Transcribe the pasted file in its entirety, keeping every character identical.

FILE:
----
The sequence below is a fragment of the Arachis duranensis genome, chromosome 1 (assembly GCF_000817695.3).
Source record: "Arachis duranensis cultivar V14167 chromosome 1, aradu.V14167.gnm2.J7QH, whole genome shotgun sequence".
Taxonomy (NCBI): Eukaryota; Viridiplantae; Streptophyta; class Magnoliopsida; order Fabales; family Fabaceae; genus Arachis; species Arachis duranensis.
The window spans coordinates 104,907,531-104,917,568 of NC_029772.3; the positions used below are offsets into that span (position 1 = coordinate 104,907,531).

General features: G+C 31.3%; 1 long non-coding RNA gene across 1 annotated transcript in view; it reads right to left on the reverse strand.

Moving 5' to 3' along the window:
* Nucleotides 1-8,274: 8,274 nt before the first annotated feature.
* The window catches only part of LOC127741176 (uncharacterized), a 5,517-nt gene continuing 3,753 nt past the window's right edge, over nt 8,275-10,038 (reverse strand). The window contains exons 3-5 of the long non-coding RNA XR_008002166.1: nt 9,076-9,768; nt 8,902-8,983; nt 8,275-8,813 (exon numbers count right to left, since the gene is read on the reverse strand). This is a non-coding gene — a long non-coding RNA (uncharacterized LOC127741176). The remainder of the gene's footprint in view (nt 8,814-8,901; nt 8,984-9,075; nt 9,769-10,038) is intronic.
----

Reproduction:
The sequence below is a fragment of the Arachis duranensis genome, chromosome 1 (assembly GCF_000817695.3).
Source record: "Arachis duranensis cultivar V14167 chromosome 1, aradu.V14167.gnm2.J7QH, whole genome shotgun sequence".
Taxonomy (NCBI): Eukaryota; Viridiplantae; Streptophyta; class Magnoliopsida; order Fabales; family Fabaceae; genus Arachis; species Arachis duranensis.
The window spans coordinates 104,907,531-104,917,568 of NC_029772.3; the positions used below are offsets into that span (position 1 = coordinate 104,907,531).

General features: G+C 31.3%; 1 long non-coding RNA gene across 1 annotated transcript in view; it reads right to left on the reverse strand.

Moving 5' to 3' along the window:
* Nucleotides 1-8,274: 8,274 nt before the first annotated feature.
* The window catches only part of LOC127741176 (uncharacterized), a 5,517-nt gene continuing 3,753 nt past the window's right edge, over nt 8,275-10,038 (reverse strand). The window contains exons 3-5 of the long non-coding RNA XR_008002166.1: nt 9,076-9,768; nt 8,902-8,983; nt 8,275-8,813 (exon numbers count right to left, since the gene is read on the reverse strand). This is a non-coding gene — a long non-coding RNA (uncharacterized LOC127741176). The remainder of the gene's footprint in view (nt 8,814-8,901; nt 8,984-9,075; nt 9,769-10,038) is intronic.